It looks like this:
I wear a Bell Metro most of the time... it's got a strappy thingy on the back for a blinky taillight to clip onto, and it has really good coverage. I wear it as my main MTB helmet also.
I also have a Smith brand snowboard helmet that I wear when it gets down in the teens and below (F). It's got the ear warmer flappy things integrated... toasty.
I'm a big fan of Bell helmets ever since I crashed and broke one, but didn't break my head. I know any helmet will do that, but I'm loyal to Bell since one gave it's life for me
You have no excuse for driving to work
(unless you don't have studded tires)
(no excuse for that either)
Lazer O2 in the summer.
Lazer O2 with the aeroshell snapped on in the winter.
Pretty lightweight helmet that fits great and vents really well. In wet/cold weather I snap on the aeroshell and the front vents are blocked while the rears stay open to vent excess heat. Aeroshells come with the new models but I had to order mine separately for $10.
There's enough growth in the fit system to be able to squeeze a head/headband underneath and not get bulky. There are plenty of vents to run helmet light mounts through on the front. I dont use a rear helmet light so no worries for me.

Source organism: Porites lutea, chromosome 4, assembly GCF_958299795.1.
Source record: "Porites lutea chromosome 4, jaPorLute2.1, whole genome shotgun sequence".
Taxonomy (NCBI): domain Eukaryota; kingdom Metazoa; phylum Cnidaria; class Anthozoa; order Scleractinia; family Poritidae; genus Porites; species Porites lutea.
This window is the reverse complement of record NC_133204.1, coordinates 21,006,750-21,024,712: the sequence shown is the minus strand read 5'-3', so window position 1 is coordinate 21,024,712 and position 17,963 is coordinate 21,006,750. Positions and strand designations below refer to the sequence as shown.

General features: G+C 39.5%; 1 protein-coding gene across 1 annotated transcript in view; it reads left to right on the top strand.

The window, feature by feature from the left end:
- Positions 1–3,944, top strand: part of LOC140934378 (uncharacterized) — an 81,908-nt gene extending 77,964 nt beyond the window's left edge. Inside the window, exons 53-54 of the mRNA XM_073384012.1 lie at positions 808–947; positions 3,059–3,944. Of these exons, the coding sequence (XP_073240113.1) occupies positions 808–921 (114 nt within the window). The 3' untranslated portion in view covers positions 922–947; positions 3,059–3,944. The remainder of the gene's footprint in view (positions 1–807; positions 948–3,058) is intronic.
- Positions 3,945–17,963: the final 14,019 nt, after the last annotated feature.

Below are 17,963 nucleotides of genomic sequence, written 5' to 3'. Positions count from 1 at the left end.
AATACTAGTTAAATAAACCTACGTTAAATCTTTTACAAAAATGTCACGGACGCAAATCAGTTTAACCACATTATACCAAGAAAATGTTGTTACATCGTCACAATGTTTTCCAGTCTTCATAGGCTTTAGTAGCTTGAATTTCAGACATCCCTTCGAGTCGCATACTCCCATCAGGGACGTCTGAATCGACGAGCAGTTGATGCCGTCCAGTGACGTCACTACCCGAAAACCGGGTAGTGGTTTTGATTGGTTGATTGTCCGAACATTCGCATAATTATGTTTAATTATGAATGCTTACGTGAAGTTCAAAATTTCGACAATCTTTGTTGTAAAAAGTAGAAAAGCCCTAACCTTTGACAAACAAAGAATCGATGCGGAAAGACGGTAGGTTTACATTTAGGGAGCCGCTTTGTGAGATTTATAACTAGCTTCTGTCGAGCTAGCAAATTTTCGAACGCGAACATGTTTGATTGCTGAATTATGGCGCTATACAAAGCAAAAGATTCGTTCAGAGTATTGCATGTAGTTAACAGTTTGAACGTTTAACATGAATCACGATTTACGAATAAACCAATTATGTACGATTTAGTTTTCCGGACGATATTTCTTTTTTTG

It's also a really really quiet helmet which makes me think it's more aerodynamic, wearing my mtb lid (Giro Feature) on the road is so noisy that I cant hear other rides or cars coming up behind. Silent helmets really let me focus more on my surroundings, which in the city is a safety issue IMO.
EDIT: Only bummer is that with the aeroshell on, you cannot mount a light through the front vents. I've actually thought to pick up another aeroshell to mod for this purpose by cutting open a few slots to run straps through.
Last edited by GTscoob; 01-28-2013 at 09:36 AM.
Summer: Giro roadie lid
Winter: Fox full-face with taped top vents
The above statements have not been evaluated by the Food and Drug Administration
I wear the same basic Specialized-branded helmet all the time. Commuting, mountain biking, road cycling, whatever. It's got relatively large vents - it's pretty much just a cheap road helmet that had a visor.
I usually wear a cap when I commute. Lately, I've been wearing a wool cap. In the summer, I may switch back to a cotton one.
On fun rides, I wear a cap, a sweat band, or nothing (under the helmet, that is) depending on the weather. Still the same helmet.
I have a fleece cycling cap that covers my ears that I wear when it gets really nasty.
"Don't buy upgrades; ride up grades." -Eddy Merckx